The previously described whole mount in situ hybridisation techniques for plants (de Almeida Engler et al., 1998; Bennett et al., 1996; Ludevid et al., 1992) did not yield entirely satisfactory results for us, especially for less abundant mRNAs and mRNAs with spatially less restricted localisation patterns. In order to improve the signal/background ratio, which was a limiting factor for these methods, we developed a new procedure based on these protocols as well as on protocols used for the mRNA localisation in Drosophila embryos (Tautz and Pfeifle, 1989) and hydras (Gajewski et al., 1996). The typical in situ hybridisation experiment consists of several steps: (i) tissue fixation and permeation, (ii) hybridisation and (iii) signal detection. Most in situ hybridisation protocols start with a fixation step using cross-linking by aldehyde. This is followed by proteinase K treatment for degrading the protein bound to the RNA. This standard step can be fully replaced by a brief heat denaturation as has been described for animal species (Plickert et al., 1997). However, because of the specific properties of plant material, namely the presence of cell walls and a waxy layer at the surface of most of the plant body, additional permeation steps have to be included. These include heptane treatment during material fixation, alcohol treatment, which also removes chlorophyll and other pigments, and finally xylene treatment. In case of persisting penetration problems, the duration of these treatments was simply prolonged as required by the particular plant material.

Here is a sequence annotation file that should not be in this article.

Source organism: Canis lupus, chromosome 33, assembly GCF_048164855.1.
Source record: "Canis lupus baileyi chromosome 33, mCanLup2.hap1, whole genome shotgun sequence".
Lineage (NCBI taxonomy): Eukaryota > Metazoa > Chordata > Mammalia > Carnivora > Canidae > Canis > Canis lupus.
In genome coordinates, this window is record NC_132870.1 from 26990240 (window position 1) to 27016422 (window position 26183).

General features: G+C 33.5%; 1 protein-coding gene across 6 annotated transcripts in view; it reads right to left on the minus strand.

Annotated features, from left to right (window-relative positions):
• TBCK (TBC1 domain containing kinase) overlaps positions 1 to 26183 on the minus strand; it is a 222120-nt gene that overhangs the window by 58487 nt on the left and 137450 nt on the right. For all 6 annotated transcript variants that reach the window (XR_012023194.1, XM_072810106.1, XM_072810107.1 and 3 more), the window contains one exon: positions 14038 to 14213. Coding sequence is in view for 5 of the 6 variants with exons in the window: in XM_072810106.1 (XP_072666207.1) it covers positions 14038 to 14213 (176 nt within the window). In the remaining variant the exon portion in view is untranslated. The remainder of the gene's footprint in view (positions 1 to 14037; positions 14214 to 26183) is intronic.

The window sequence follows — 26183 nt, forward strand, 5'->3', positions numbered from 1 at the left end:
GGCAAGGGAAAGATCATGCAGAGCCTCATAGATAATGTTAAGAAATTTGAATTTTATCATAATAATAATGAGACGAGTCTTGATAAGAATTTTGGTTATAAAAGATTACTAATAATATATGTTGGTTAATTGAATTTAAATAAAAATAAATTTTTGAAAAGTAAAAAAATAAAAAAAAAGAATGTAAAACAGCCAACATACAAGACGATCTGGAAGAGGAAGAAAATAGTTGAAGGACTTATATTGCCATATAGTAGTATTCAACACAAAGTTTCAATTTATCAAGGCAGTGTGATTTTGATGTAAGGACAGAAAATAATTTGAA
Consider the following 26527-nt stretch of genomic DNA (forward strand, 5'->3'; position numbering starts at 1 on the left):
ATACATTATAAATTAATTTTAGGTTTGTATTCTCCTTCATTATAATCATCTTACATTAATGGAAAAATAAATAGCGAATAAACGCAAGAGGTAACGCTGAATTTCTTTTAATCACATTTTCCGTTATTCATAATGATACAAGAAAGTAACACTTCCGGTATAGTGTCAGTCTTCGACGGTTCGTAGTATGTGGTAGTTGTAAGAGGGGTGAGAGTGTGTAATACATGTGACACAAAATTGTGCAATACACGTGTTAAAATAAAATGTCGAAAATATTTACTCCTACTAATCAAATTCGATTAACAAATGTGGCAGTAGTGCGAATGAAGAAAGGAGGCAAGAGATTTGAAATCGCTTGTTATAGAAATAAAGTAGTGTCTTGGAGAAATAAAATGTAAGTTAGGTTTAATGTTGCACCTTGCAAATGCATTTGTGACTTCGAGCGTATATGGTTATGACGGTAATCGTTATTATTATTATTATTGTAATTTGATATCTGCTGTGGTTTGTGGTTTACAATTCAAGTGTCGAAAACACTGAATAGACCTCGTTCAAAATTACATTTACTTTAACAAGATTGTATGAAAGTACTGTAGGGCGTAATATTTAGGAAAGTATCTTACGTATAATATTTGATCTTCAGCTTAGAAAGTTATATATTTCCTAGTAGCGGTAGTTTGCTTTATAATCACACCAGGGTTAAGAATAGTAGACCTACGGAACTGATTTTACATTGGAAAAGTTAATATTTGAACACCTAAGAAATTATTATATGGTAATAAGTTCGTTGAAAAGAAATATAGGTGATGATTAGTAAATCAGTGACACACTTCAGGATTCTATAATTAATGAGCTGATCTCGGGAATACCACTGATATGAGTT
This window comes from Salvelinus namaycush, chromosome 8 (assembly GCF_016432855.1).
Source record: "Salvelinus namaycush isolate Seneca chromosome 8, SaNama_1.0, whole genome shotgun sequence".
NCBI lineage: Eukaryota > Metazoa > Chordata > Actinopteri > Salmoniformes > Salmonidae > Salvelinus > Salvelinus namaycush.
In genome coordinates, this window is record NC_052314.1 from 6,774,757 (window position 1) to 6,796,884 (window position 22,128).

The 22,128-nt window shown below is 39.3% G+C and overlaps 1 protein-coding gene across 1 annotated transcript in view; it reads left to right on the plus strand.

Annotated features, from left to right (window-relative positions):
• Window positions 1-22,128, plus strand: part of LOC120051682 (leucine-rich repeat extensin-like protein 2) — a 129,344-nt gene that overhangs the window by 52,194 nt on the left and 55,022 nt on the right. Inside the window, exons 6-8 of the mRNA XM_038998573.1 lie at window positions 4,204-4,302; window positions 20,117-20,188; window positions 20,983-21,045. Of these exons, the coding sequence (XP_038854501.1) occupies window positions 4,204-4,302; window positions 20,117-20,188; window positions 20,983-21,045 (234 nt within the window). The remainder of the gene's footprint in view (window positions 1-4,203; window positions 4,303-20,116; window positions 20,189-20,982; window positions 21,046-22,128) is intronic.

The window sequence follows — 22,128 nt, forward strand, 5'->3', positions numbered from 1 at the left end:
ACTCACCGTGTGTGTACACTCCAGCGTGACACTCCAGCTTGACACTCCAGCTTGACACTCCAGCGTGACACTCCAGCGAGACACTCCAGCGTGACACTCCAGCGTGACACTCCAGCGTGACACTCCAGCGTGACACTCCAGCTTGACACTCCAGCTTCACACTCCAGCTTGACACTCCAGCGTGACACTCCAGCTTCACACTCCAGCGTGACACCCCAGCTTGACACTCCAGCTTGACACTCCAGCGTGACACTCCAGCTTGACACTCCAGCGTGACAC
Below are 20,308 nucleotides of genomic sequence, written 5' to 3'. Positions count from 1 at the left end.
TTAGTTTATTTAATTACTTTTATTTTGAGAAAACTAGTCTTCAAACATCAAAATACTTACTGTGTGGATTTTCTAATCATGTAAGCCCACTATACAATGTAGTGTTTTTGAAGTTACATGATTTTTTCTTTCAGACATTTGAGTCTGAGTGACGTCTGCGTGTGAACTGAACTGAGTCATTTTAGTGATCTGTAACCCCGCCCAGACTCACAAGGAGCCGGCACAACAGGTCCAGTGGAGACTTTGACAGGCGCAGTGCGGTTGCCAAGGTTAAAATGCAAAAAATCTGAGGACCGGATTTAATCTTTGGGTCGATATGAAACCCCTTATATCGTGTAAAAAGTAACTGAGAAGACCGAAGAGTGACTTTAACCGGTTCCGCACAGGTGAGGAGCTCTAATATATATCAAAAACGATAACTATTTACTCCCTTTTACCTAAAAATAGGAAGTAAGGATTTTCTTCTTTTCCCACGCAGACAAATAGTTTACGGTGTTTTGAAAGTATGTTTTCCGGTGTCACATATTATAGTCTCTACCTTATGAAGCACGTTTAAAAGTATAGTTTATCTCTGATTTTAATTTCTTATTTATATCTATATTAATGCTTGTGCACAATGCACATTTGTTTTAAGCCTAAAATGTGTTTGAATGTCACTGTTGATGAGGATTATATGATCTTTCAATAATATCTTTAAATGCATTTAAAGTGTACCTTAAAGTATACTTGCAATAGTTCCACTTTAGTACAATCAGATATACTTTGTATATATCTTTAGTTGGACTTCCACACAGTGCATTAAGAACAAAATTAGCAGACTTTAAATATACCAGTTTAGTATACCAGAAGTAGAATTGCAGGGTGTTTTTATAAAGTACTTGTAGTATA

For hybridisation, different types of probes such as radioactive or digoxigenin-labelled antisense RNAs can be used. We used the latter, and obtained the best results with short probes (150–220 base pairs) produced by alkaline hydrolysis of longer transcripts. For most of the probes, the optimal hybridisation temperature was 50°C, which ensured sufficient hybridisation specificity. However, with less abundant transcripts or less specific probes, the temperature was decreased to 45°C or increased to 55°C, respectively. Detection of the bound probe was performed by using commercially available anti-DIG antibody linked to alkaline phosphatase.